The Aspen-Sopris Ranger District lost between $20,000 and $30,000 in revenue from the Maroon Bells Scenic Area because of the 16-day U.S. government shutdown, according to White River National Forest Supervisor Scott Fitzwilliams.
The agency lost out on fees that typically would be charged to private vehicles and fees at the campgrounds in Maroon Valley.
The Forest Service collected $231,364 in various fees from at Maroon Bells in 2012, the latest statistics available. Vehicles are charged $10 to drive to the Maroon Lake parking lot, though the hours are limited. Part of the fare that bus passengers pay also goes to the Forest Service.
The government shutdown came at a time when Maroon Valley is typically crawling with leaf peepers. The road was temporarily blocked lower in the valley. The gate was moved closer to Maroon Lake as the shutdown dragged on, but the Forest Service didn’t collect the fee at its welcome station since employees were furloughed.
Maroon Bells is one of the places where the Forest Service can collect fees and use the revenues to enhance and operate its facilities rather than return them to the national treasury. That means the money lost this year won’t be available for the Aspen-Sopris Ranger District to use next year.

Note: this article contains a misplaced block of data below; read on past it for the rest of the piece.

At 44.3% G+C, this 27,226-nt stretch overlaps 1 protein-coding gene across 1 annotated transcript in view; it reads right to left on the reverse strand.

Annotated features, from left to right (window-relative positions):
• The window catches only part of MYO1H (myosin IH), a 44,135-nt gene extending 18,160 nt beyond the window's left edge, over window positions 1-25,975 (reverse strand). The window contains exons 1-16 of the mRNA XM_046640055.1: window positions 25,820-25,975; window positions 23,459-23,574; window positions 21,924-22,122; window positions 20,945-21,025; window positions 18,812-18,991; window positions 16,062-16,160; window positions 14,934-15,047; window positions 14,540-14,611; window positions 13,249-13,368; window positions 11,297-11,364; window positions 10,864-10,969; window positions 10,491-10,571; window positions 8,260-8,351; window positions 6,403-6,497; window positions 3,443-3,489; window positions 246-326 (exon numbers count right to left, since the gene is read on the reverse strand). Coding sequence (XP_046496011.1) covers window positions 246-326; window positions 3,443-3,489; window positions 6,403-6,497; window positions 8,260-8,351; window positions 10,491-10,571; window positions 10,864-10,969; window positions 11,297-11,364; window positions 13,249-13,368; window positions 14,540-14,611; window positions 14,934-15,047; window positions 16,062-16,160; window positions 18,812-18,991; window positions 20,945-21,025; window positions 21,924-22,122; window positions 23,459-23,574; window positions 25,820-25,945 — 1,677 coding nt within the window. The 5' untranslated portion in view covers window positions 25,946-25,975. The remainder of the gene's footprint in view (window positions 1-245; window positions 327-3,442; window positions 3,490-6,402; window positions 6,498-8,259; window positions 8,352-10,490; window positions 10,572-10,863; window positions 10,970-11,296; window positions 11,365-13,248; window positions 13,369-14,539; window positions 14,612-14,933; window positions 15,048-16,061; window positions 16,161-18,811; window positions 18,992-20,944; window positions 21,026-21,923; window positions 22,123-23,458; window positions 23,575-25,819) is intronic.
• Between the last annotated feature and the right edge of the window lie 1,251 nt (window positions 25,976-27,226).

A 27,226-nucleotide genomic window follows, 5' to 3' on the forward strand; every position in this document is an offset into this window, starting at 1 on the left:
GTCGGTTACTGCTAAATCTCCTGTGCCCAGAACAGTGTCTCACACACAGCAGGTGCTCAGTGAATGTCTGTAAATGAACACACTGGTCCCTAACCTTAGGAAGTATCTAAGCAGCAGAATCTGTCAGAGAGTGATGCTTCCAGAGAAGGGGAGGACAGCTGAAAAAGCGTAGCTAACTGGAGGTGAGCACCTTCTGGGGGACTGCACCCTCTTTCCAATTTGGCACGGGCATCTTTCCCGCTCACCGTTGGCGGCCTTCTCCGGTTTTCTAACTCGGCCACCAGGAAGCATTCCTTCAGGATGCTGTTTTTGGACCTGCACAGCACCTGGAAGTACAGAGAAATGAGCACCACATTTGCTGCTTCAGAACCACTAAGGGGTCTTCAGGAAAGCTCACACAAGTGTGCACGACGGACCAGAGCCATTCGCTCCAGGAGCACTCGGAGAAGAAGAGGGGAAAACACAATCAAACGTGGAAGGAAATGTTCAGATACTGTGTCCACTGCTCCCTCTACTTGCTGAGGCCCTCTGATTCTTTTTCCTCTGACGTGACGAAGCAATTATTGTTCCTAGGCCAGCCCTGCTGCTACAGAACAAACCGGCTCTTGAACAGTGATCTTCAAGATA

“It’s a bummer. It’s a big bummer,” Fitzwilliams said.
The funds collected are plowed back into operations and maintenance at Maroon Bells and in surrounding national forest lands for various projects. The funds will be used next summer to make sure there is adequate staffing at the popular destination, Fitzwilliams said. Funds will be deferred for maintenance and capital improvements as a direct result of loss of revenues, he said.
The loss of the fees is particularly bad since the agency’s regular budget will likely shrink by about 5 percent, according to Fitzwilliams.
Elsewhere in the public lands around Aspen, the Forest Service lost revenues when its concessionaire of campgrounds closed some spots earlier than planned. Some campgrounds were already closing for the fall and winter when the shutdown hit. Some spaces in larger campgrounds — such as Chapman in the Fryingpan Valley and Bogan Flats in the Crystal Valley — were scheduled to remain open well into hunting season. Instead, the concessionaire closed all spaces due to the shutdown, Fitzwilliams said.
Routine Forest Service functions such as reviews of projects by permit holders like ski areas also were placed on hold because of the shutdown. The Forest Service also was forced to put its own projects on temporary hold.
“We lost three weeks that we can’t make up,” Fitzwilliams said. “My bosses don’t expect me to create three weeks out of thin air.”
At Maroon Bells, most of the lost funds were from fees that would have been charged to private vehicles. The area also rents its amphitheater to people who want to get married in the shadow of the Bells. Fortunately, the shutdown came at a time of year when there aren’t many weddings there.
“I didn’t hear of any brides that were left at the aisle,” Fitzwilliams said.